I had been editor of the Luminary-Herald for 10 months after former Publisher Dennis Garrison brought me over from the Democrat, where I had been sports editor. I loved living in Lockwood and now my job had been eliminated.
But for a short moment, there was a glimmer of hope. Tommy turned to Donna Shaw, our advertising saleswoman and said, "Donna, we're going to take you to Lamar with us." Sure, I could go back to the Democrat. That would be great.
But then he looked at me and said, "Randy, we're not taking you," and looking back 34 years later, I am sure Tommy Wilson enjoyed that moment.
I found out later, as I made one last trip to the Democrat office on the Lamar square, that not only was I out of a job, but Wilson had no intention of paying me the $702.68 worth of mileage he owed me.
After he delivered that message, again almost gleefully, I walked out of the Democrat office, went a few doors to my right and stepped into the law offices of Edison Kaderly.
I arrived at one of the few slow times for that office and even though I had no appointment, Edison made time to see me and I told him my story. After I finished, he said, "I'm not going to represent you, Randy, but I am going to tell you exactly what to do." For the next several minutes, he outlined every step I should take and how I should react to any response Tommy Wilson might have.
When he was finished, I asked him what I owed him for his advice.
"You don't owe me a cent and I hope you take them for every cent you can."
I followed his advice and within a few days I received a letter from Tommy Wilson telling me how unprofessional I was and that I would never work for Boone Newspapers again. I really didn't care since the letter was accompanied by a check for $702.68.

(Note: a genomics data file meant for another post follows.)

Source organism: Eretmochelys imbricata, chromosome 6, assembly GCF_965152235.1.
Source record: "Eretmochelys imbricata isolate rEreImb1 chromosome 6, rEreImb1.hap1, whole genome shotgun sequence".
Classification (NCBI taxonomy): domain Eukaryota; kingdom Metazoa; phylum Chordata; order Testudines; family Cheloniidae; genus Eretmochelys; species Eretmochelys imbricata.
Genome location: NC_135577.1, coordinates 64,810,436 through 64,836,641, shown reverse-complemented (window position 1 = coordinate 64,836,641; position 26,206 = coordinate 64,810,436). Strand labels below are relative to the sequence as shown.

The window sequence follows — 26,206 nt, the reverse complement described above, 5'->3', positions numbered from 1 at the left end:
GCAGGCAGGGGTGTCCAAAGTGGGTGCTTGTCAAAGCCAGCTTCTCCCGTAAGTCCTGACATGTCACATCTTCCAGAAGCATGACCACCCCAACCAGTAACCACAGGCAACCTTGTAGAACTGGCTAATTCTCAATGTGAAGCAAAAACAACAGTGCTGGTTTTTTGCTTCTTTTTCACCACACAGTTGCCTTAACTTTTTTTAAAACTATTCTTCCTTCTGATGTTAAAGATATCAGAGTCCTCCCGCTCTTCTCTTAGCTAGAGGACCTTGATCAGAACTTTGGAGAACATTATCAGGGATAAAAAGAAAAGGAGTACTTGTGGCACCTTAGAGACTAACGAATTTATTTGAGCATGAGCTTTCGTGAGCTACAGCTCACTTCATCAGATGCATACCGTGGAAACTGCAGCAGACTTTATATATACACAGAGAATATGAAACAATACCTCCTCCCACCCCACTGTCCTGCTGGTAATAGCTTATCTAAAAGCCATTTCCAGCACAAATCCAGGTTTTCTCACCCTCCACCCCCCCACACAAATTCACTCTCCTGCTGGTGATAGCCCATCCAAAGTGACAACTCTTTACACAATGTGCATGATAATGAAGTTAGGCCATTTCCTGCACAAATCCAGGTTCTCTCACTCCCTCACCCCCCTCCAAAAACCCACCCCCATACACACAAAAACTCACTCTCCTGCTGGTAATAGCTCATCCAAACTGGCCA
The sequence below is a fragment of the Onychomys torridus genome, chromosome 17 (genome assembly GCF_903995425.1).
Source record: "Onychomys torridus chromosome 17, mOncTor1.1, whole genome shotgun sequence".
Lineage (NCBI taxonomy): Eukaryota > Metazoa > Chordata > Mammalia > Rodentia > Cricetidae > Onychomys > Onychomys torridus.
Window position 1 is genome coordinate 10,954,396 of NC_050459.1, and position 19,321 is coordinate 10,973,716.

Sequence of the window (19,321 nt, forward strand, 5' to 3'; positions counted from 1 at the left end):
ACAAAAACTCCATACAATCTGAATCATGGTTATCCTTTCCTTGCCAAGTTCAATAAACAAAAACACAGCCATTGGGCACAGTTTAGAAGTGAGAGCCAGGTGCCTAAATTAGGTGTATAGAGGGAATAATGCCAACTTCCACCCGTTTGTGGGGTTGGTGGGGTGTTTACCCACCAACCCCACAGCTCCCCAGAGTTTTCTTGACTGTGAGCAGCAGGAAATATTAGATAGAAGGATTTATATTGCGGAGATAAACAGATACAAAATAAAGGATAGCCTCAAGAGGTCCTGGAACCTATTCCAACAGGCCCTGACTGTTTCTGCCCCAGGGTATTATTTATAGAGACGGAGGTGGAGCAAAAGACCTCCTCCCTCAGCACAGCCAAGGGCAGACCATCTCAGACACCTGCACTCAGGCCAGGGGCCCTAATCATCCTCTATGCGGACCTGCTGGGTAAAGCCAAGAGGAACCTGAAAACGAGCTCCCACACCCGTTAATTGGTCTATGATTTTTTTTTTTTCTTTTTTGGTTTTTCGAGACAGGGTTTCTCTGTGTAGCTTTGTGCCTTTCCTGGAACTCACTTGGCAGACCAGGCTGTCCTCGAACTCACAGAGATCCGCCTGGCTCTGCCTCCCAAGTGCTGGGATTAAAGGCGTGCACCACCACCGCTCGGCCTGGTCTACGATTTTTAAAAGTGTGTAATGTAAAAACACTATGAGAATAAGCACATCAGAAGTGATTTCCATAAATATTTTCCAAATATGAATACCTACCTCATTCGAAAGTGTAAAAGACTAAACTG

And I had the last laugh on Tommy Wilson. After he and his boy editor Dave Farnham were practically run out of Lamar in 1981, I returned to the Democrat, still owned by Boone Newspapers at that point in 1982 as managing editor, a job I held for more than seven years before leaving to take a job with the Carthage Press.
That $702.68 came in handy as I spent the next several weeks looking for work. And I had Edison Kaderly to thank for it.
I told a much shorter version of that story to Edison's son, Barton County Prosecuting Attorney Steve Kaderly, when I ran into him at a quiz bowl competition in Lamar last week. I am sure Steve has heard many such stories about his father, who died March 5 at age 87.
Edison was the last in a long line of giants who kept the little town of Lamar a pleasant and prosperous place to live. Mayor Gerald Gilkey, Tom O'Sullivan, and Edison were at the top of the list during the years I lived there and during the approximately two decades I covered the city for the Democrat and the Press.
Edison served the city for decades as a city councilman and city attorney and played a key role in the decision by city officials in the 1980s to give residents a Christmas without utility bills two different times. Nobody did that, as Paul Harvey pointed out when he included the story in his daily radio newscast.
Edison was also the driving force behind the construction of the Thiebaud Auditorium,
But the Edison Kaderly I remember most was the one I used to see each year at the Lamar Free Fair Queen Contest. For decades, Edison served as master of ceremonies for the event. His professional level work at that job, as well as the kiss he bestowed on the winner each year became a much-hallowed tradition in that annual event and something he did from the very first until he retired from the job just a few years ago.
During the years I covered the contest, I made it a point to talk to Edison each year and even on the times when I had written something that irritated him he was unfailingly polite and genuinely friendly. Edison Kaderly loved people.
Another Edison may have brought light to the world, but the one that I knew, the one who made his home town his number one priority, will always be a shining light for the city of Lamar.